‘Sorry I’m late, there’s a strike’. It’s hard to be on time in Italy and, sooner or later, there will be picket lines instead of public transport. Don’t sweat it too much, but do have the decency to apologise.
‘It’s a pleasure to meet you. Could I have your business card?’ Remember to use the formal ‘Lei’ when meeting colleagues and business contacts, especially for the first time. You can use the informal ‘tu’ once you’ve gotten to know them a little better, or for co-workers on the same level.
‘Will you ping me when you’re ready for the meeting?’ Just like English speakers are familiar with words like barista or graffiti, the Italian language has also been infiltrated by words from overseas. Use the verb pingare to mean ‘notify’ or ‘message’.
‘I’d like to take a week off in August’. Many Italian offices shut down completely for two weeks in August, so the boss may have already planned your vacation days for you. It’s worth checking.
‘Let’s have an update after a coffee’. The team’s caffeine levels often dictate its schedule. Help office productivity by holding briefings after a coffee break.
‘Today we have a business lunch with a very important client’. Clinch that business deal the Italian way, i.e. through the stomach.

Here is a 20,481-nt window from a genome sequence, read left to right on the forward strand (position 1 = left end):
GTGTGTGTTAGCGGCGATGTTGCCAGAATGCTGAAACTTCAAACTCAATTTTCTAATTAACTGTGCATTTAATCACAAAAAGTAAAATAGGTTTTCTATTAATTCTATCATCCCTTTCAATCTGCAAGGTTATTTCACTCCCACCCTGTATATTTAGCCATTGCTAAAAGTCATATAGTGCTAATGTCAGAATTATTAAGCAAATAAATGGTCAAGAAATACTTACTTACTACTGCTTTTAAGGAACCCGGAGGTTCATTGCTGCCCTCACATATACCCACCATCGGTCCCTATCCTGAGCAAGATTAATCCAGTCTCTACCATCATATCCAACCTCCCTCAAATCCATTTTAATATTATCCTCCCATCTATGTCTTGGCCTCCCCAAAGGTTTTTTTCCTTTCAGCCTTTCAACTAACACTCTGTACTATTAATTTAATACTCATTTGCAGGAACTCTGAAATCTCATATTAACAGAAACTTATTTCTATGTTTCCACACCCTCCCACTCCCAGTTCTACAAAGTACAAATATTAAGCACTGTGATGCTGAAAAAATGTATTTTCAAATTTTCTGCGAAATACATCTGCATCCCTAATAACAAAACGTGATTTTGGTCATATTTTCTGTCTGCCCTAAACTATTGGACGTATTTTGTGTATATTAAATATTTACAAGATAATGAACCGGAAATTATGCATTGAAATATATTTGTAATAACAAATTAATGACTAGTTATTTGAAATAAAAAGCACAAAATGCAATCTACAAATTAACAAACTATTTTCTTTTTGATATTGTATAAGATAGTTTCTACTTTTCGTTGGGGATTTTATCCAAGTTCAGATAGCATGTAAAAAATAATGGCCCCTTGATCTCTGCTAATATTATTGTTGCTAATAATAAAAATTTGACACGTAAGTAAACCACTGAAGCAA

‘Have you tried turning it on and off again?’ This one short phrase should solve most technical problems in the office, but for everything else you’ll need to chiama i tecnici (call the technician).
‘Did you hear what happened at the Christmas party? The boss was so drunk!’ The thrill of a good gossip crosses all cultural borders, so snitch on the boss and bond with your co-workers.
‘We’re behind schedule and the deadline for the project is coming up’. Get used to people and projects running late in the Italian office – tardiness is a way of life in the bel paese.
‘I can’t come in today, I have a fever’. Italians are inexplicably obsessed with body temperature, so be sure to use the magic word febbre when calling in sick. Notice there’s no apology either.